For starters, if this is not your first spouse, then make sure no ex-spouse is still the designated beneficiary of your IRA.
Now, back to your question.
Yes, if your spouse is more than 10 years your junior, then there are some special steps to take when calculating your annual required minimum distribution (RMD) from your IRA.
This subject was taken up by Kiplinger's in an article titled "Retirement Distributions When Your Spouse Is Much Younger."
As the article explains, most people use Life-Expectancy Table III, the Uniform Lifetime Table, in Appendix B of IRS Publication 590 to calculate their required minimum distributions ("RMD"). In the general population, most people taking RMDs are within 10 years of their spouses age-wise.
If your younger spouse is your sole primary beneficiary (i.e., your are not including your children from a previous marriage in a share off the top), then you should use Life-Expectancy Table II, the Joint Life and Last Survivor Expectancy, to determine your RMD.
What is the difference between Table III and Table II?
The latter requires you to withdraw fewer dollars each year than if the age of your spouse was within 10 years of your own.
Here is an illustration from the original article:
If you are 70½ in 2016 and need to take your first RMD, then you would divide your account balance as of the end of 2015 by 27.4.
Consequently, you would need to pull $3,649.64 from your $100,000 IRA.
But what if your sole beneficiary is your spouse, age 53?
In that case, the calculus is in your favor. You would divide your account balance by 32.6 and only pull $3,067.48 from that IRA.
In Life-Expectancy Table II, look for your age on the left side of the table, then find where that line intersects your spouse's age on the top.
Some RMD calculators will let you input your spouse's birthdate to determine your RMD, even if you need to use the different life-expectancy table.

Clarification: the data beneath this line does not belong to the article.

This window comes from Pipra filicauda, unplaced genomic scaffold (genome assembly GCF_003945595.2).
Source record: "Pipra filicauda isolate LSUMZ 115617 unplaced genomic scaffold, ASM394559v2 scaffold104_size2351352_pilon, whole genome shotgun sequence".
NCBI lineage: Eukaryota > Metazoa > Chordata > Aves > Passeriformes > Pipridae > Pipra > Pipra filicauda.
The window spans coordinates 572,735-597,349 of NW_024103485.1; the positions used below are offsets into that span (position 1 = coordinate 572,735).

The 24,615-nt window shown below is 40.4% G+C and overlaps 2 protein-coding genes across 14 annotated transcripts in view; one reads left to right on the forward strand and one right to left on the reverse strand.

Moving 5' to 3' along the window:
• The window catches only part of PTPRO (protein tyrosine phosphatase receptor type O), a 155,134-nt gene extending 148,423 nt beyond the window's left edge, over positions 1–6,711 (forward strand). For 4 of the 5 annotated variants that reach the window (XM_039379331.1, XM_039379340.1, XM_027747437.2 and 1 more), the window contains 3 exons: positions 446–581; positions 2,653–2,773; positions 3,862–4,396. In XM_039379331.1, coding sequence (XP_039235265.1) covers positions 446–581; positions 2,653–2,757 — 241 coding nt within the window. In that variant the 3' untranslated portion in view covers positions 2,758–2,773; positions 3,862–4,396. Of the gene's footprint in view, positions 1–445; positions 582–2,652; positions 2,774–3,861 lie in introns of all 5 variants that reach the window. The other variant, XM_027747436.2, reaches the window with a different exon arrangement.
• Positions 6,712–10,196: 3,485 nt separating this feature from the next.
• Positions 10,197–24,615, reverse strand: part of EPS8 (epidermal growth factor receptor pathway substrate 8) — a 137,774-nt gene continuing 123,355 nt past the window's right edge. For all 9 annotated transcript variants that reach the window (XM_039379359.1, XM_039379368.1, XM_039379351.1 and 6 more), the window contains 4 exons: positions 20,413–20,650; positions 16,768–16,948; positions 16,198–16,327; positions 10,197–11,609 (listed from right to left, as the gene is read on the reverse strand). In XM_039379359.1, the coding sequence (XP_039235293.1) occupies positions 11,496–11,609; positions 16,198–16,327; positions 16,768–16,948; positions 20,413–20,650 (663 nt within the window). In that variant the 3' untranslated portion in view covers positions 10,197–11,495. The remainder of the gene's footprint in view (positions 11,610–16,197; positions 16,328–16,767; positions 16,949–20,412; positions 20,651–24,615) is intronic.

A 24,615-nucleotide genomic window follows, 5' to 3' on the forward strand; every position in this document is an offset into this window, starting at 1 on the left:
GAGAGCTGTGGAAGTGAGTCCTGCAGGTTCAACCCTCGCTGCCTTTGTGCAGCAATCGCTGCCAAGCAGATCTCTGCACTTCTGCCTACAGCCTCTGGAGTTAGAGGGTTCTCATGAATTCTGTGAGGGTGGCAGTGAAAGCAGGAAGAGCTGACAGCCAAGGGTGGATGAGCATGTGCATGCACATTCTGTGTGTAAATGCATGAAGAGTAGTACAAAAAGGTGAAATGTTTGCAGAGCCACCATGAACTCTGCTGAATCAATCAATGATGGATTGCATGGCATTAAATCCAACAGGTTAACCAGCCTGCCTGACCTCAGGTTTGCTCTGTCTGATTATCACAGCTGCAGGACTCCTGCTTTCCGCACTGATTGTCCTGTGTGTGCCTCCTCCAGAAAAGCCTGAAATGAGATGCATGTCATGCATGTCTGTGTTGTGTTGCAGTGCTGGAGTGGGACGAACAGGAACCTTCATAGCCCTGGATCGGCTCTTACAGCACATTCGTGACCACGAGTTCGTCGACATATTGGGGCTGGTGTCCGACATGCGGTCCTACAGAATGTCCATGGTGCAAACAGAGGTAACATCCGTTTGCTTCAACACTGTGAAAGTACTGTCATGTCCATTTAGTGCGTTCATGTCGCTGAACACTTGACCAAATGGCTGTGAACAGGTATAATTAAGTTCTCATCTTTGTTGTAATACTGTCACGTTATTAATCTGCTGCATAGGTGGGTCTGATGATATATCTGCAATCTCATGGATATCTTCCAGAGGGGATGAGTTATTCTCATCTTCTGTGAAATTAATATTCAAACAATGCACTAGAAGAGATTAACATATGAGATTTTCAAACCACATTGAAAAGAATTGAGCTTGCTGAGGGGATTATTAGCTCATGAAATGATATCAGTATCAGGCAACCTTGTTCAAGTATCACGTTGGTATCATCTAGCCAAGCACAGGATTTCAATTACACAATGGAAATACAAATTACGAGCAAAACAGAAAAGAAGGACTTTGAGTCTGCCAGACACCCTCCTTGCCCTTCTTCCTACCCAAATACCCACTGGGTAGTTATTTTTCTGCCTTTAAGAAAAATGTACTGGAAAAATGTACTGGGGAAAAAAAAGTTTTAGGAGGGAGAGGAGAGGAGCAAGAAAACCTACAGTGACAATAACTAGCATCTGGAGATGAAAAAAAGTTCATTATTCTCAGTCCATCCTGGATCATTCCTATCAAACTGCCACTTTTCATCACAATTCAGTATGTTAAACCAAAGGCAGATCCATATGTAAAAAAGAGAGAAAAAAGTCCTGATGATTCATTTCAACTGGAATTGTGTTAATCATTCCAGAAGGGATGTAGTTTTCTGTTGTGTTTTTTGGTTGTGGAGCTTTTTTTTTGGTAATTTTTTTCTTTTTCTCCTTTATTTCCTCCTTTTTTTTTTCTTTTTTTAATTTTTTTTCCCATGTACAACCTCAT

You should also make sure your IRA administrator knows your spouse's birthdate, so it will use the correct table when calculating your RMDs—particularly if you have automatic RMD withdrawals.
By the way, if you did not get around to it before 2015 slid into the record books, this would be an excellent time to review your beneficiary designations and make sure they are up-to-date.
Did you know that the beneficiary designations on your retirement accounts and life insurance take precedence over the information in your will?
They do indeed.
Even if you have updated your will, your IRA will go to your designated beneficiary. This will be the case even if you have been divorced, married, or wanted to change your beneficiary for any other reason.
An experienced estate planning attorney can help you ensure that everything is buttoned up nice and tight when it comes to your estate.
Remember: “An ounce of prevention is worth a pound of cure.” When making your financial, tax and estate plans, do not go it alone. Be sure to engage competent professional counsel.
For more information about estate planning in Overland Park, KS (and throughout the rest of Kansas and Missouri), visit our estate planning website and be sure to subscribe to our complimentary estate planning e-newsletter while you are there.
Reference: Kiplinger (December 16, 2015) "Retirement Distributions When Your Spouse Is Much Younger"